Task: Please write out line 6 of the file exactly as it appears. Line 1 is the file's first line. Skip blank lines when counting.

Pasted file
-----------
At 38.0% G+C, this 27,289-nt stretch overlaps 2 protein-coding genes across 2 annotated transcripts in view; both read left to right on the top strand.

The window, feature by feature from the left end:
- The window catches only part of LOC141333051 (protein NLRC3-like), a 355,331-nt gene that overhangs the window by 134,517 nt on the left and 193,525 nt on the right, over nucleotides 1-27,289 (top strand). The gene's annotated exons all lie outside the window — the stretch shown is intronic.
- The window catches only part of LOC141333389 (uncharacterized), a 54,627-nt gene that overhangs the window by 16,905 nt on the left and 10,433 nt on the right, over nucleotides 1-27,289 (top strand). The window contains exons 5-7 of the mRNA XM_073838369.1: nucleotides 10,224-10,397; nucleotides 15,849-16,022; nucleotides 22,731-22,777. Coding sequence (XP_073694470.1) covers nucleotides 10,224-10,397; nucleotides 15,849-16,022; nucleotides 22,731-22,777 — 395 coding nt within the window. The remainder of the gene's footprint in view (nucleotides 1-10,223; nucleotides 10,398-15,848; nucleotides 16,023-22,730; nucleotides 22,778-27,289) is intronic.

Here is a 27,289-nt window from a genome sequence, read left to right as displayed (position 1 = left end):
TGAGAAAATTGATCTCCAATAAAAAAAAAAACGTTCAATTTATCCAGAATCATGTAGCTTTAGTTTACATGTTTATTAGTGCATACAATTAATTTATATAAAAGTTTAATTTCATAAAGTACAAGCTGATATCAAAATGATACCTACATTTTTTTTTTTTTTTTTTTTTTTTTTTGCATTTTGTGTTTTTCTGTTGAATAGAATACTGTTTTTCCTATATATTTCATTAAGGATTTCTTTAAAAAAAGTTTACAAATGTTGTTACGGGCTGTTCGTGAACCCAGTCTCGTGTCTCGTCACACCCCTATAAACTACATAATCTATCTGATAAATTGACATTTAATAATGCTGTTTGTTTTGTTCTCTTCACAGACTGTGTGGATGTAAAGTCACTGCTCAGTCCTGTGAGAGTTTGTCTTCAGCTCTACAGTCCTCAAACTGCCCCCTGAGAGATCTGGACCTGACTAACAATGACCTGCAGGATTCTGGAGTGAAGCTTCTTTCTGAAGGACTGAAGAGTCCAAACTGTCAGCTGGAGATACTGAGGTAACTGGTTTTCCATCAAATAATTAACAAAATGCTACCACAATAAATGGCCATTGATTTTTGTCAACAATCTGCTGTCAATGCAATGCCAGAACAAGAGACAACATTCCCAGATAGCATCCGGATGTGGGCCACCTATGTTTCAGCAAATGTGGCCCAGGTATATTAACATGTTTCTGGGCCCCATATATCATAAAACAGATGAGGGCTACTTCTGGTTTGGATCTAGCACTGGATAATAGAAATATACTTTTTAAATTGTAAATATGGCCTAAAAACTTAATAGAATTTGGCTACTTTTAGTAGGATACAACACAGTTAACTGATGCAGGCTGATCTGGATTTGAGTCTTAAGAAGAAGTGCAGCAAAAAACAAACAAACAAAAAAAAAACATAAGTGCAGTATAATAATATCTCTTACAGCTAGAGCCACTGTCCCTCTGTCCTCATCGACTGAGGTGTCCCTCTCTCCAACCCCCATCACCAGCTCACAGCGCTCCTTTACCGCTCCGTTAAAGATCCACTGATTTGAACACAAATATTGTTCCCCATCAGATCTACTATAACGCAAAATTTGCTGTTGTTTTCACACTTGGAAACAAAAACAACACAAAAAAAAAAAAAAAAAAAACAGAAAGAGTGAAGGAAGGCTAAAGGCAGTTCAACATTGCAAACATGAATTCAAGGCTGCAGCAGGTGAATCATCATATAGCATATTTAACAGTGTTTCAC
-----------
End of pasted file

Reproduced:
TGAGAAAATTGATCTCCAATAAAAAAAAAAACGTTCAATTTATCCAGAATCATGTAGCTTTAGTTTACATGTTTATTAGTGCATACAATTAATTTATATAAAAGTTTAATTTCATAAAGTACAAGCTGATATCAAAATGATACCTACATTTTTTTTTTTTTTTTTTTTTTTTTTTGCATTTTGTGTTTTTCTGTTGAATAGAATACTGTTTTTCCTATATATTTCATTAAGGATTTCTTTAAAAAAAGTTTACAAATGTTGTTACGGGCTGTTCGTGAACCCAGTCTCGTGTCTCGTCACACCCCTATAAACTACATAATCTATCTGATAAATTGACATTTAATAATGCTGTTTGTTTTGTTCTCTTCACAGACTGTGTGGATGTAAAGTCACTGCTCAGTCCTGTGAGAGTTTGTCTTCAGCTCTACAGTCCTCAAACTGCCCCCTGAGAGATCTGGACCTGACTAACAATGACCTGCAGGATTCTGGAGTGAAGCTTCTTTCTGAAGGACTGAAGAGTCCAAACTGTCAGCTGGAGATACTGAGGTAACTGGTTTTCCATCAAATAATTAACAAAATGCTACCACAATAAATGGCCATTGATTTTTGTCAACAATCTGCTGTCAATGCAATGCCAGAACAAGAGACAACATTCCCAGATAGCATCCGGATGTGGGCCACCTATGTTTCAGCAAATGTGGCCCAGGTATATTAACATGTTTCTGGGCCCCATATATCATAAAACAGATGAGGGCTACTTCTGGTTTGGATCTAGCACTGGATAATAGAAATATACTTTTTAAATTGTAAATATGGCCTAAAAACTTAATAGAATTTGGCTACTTTTAGTAGGATACAACACAGTTAACTGATGCAGGCTGATCTGGATTTGAGTCTTAAGAAGAAGTGCAGCAAAAAACAAACAAACAAAAAAAAAACATAAGTGCAGTATAATAATATCTCTTACAGCTAGAGCCACTGTCCCTCTGTCCTCATCGACTGAGGTGTCCCTCTCTCCAACCCCCATCACCAGCTCACAGCGCTCCTTTACCGCTCCGTTAAAGATCCACTGATTTGAACACAAATATTGTTCCCCATCAGATCTACTATAACGCAAAATTTGCTGTTGTTTTCACACTTGGAAACAAAAACAACACAAAAAAAAAAAAAAAAAAAACAGAAAGAGTGAAGGAAGGCTAAAGGCAGTTCAACATTGCAAACATGAATTCAAGGCTGCAGCAGGTGAATCATCATATAGCATATTTAACAGTGTTTCAC